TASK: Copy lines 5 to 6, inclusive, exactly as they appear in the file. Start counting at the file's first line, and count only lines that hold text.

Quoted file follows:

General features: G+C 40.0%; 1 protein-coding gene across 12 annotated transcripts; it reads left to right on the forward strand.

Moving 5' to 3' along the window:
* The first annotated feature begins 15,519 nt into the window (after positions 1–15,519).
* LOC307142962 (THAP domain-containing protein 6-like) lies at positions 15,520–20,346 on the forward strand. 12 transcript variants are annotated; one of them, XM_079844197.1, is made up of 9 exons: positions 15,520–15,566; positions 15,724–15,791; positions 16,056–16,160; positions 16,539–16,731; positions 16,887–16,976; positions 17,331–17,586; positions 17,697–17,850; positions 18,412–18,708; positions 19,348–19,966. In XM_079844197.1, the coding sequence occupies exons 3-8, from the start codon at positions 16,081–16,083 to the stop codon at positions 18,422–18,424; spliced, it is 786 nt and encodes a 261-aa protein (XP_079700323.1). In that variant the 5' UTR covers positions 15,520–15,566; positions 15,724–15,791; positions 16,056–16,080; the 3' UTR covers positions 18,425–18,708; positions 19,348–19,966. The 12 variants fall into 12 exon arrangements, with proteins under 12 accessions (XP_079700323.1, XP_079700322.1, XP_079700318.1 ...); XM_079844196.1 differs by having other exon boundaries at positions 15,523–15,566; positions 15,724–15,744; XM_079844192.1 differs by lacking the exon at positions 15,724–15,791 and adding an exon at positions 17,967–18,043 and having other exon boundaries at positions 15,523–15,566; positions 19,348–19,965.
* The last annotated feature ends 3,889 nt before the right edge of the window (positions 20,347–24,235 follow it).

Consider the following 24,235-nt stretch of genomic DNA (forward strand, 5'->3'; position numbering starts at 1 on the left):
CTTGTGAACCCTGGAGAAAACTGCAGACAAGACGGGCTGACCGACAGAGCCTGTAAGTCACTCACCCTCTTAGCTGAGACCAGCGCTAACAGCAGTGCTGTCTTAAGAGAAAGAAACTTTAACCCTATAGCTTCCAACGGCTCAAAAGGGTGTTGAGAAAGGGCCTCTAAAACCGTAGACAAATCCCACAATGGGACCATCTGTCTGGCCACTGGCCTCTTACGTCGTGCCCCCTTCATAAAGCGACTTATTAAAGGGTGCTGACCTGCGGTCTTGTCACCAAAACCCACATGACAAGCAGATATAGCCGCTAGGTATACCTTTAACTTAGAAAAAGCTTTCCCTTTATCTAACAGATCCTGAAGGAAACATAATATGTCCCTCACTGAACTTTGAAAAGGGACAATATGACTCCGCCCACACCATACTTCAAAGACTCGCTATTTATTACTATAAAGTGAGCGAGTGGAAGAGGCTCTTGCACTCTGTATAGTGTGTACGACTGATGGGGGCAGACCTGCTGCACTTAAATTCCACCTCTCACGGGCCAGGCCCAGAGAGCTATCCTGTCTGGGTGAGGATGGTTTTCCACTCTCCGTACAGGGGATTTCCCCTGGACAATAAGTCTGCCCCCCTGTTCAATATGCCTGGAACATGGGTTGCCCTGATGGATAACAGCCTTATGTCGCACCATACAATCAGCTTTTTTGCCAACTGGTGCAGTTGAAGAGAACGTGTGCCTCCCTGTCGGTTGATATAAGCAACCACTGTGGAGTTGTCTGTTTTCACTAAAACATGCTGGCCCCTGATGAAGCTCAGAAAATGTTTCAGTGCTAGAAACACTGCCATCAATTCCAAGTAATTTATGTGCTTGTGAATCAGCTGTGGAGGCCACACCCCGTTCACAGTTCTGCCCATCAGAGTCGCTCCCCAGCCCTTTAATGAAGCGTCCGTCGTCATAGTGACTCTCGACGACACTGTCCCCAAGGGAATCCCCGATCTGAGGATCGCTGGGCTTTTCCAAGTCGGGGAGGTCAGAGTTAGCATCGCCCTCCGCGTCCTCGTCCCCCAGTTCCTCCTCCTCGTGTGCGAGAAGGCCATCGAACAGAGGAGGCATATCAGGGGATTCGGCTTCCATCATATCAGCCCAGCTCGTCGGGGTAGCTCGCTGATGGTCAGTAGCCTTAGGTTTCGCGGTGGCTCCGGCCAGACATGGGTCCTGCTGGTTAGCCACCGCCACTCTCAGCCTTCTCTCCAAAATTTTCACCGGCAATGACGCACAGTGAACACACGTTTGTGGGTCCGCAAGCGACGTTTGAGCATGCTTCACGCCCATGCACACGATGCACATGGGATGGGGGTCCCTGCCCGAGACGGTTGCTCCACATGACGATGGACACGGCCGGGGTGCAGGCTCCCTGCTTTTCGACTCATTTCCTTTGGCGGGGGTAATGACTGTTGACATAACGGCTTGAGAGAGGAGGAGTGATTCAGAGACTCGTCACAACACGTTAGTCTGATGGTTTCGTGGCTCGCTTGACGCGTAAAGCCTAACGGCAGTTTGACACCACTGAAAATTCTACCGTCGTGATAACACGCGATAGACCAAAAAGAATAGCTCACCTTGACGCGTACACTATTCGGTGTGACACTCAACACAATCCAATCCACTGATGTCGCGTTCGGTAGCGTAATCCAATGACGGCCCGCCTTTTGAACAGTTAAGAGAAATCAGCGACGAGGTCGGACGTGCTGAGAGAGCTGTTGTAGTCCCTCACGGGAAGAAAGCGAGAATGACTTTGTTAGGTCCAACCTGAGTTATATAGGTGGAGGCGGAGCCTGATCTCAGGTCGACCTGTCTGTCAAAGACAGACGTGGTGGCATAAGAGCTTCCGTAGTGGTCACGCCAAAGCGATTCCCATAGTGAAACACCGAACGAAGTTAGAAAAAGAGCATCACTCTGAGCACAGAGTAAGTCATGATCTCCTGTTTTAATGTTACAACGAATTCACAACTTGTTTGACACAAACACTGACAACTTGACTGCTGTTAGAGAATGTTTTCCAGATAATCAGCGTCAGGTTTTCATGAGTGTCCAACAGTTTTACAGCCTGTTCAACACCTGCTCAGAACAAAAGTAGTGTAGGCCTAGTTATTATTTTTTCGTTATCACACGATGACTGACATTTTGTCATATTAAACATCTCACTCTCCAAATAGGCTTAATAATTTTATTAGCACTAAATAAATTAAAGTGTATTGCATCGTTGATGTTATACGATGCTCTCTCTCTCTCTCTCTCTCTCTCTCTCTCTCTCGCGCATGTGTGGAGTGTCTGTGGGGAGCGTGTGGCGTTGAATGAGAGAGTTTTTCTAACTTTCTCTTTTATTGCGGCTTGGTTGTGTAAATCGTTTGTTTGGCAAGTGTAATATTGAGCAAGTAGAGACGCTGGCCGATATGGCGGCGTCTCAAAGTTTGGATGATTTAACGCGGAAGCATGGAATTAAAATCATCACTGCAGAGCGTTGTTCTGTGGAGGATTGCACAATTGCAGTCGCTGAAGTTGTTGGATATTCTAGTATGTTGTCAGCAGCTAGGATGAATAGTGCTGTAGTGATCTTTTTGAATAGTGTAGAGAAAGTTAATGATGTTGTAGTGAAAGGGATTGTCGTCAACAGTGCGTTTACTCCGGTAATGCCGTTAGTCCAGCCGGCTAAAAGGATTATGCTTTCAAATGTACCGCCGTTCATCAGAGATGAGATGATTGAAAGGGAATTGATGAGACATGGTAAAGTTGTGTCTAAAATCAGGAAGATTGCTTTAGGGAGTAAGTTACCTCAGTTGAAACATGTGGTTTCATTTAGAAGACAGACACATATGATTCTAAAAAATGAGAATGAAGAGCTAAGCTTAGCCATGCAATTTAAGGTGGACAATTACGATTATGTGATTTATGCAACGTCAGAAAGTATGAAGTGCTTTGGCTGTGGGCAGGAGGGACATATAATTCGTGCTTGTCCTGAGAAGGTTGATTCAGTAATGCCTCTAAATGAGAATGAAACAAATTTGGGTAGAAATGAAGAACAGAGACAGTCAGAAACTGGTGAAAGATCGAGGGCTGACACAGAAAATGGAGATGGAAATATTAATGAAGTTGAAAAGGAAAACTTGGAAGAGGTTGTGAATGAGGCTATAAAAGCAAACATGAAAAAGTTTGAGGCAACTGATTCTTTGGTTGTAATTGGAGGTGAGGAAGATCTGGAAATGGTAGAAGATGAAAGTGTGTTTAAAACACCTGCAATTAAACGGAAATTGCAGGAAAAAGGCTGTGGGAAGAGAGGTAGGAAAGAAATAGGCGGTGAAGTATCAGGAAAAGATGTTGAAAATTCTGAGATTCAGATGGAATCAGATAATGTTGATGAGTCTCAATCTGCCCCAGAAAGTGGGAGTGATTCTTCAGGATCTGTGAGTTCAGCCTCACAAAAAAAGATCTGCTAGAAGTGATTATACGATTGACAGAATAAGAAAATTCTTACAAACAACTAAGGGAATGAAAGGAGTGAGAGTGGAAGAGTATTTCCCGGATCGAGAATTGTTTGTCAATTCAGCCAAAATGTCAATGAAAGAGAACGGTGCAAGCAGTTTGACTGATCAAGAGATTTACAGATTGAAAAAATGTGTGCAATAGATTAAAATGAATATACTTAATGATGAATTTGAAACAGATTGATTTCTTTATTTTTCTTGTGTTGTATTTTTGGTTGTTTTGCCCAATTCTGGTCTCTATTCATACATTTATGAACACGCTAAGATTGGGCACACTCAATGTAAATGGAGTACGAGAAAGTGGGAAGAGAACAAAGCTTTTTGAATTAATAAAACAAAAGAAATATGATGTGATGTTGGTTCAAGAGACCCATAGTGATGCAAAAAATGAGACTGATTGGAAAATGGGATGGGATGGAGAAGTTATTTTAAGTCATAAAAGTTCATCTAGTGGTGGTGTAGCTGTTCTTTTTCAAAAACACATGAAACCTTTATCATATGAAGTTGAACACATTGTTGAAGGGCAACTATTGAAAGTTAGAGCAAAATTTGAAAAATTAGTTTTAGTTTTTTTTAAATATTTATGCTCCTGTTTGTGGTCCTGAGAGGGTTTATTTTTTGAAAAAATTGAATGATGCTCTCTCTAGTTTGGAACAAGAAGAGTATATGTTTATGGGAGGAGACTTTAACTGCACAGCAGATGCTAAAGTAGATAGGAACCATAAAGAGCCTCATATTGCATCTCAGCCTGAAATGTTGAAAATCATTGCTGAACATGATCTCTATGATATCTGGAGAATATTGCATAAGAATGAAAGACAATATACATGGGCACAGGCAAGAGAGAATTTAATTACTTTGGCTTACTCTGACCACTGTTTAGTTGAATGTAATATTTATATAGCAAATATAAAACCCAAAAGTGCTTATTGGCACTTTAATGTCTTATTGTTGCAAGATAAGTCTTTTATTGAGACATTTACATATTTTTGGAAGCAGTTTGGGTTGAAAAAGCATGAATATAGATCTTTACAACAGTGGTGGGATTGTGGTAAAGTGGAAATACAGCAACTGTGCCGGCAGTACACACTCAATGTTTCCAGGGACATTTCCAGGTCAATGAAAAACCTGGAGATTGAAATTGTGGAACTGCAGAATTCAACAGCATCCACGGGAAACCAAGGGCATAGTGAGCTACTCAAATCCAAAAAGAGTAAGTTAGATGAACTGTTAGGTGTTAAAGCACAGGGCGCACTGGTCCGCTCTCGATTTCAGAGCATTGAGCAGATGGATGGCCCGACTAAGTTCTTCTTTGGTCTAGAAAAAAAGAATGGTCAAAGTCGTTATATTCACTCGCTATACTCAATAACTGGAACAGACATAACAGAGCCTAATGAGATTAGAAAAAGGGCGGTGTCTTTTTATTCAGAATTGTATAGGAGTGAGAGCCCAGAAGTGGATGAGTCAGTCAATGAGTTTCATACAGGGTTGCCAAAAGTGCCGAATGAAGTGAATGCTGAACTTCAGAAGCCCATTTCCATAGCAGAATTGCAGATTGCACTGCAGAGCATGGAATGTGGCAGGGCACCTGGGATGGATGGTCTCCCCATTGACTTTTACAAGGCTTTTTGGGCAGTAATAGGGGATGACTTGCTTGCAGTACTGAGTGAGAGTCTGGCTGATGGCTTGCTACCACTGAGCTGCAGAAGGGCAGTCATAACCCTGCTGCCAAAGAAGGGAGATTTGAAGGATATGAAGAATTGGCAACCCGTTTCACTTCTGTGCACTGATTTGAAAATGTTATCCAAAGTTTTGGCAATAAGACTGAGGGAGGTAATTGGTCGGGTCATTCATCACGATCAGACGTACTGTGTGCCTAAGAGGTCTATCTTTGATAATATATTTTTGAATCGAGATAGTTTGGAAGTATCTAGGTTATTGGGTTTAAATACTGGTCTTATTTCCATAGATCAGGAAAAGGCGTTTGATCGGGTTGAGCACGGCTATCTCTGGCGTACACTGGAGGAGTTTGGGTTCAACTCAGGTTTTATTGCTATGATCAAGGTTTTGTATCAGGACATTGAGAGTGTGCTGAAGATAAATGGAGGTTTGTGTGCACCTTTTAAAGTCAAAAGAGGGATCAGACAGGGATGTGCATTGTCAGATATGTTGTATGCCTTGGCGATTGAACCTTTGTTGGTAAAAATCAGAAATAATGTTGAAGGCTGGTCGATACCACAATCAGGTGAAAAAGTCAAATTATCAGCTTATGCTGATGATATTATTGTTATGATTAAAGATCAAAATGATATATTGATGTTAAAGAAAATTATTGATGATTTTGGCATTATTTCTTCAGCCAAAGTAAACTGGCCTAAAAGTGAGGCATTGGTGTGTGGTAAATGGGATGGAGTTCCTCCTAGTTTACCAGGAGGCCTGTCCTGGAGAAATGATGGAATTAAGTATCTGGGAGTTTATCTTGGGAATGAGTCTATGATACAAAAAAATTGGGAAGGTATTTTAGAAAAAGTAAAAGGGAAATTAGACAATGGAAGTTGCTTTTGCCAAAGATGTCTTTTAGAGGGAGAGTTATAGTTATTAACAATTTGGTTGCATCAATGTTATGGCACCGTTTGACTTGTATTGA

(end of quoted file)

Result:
* The last annotated feature ends 3,889 nt before the right edge of the window (positions 20,347–24,235 follow it).

Consider the following 24,235-nt stretch of genomic DNA (forward strand, 5'->3'; position numbering starts at 1 on the left):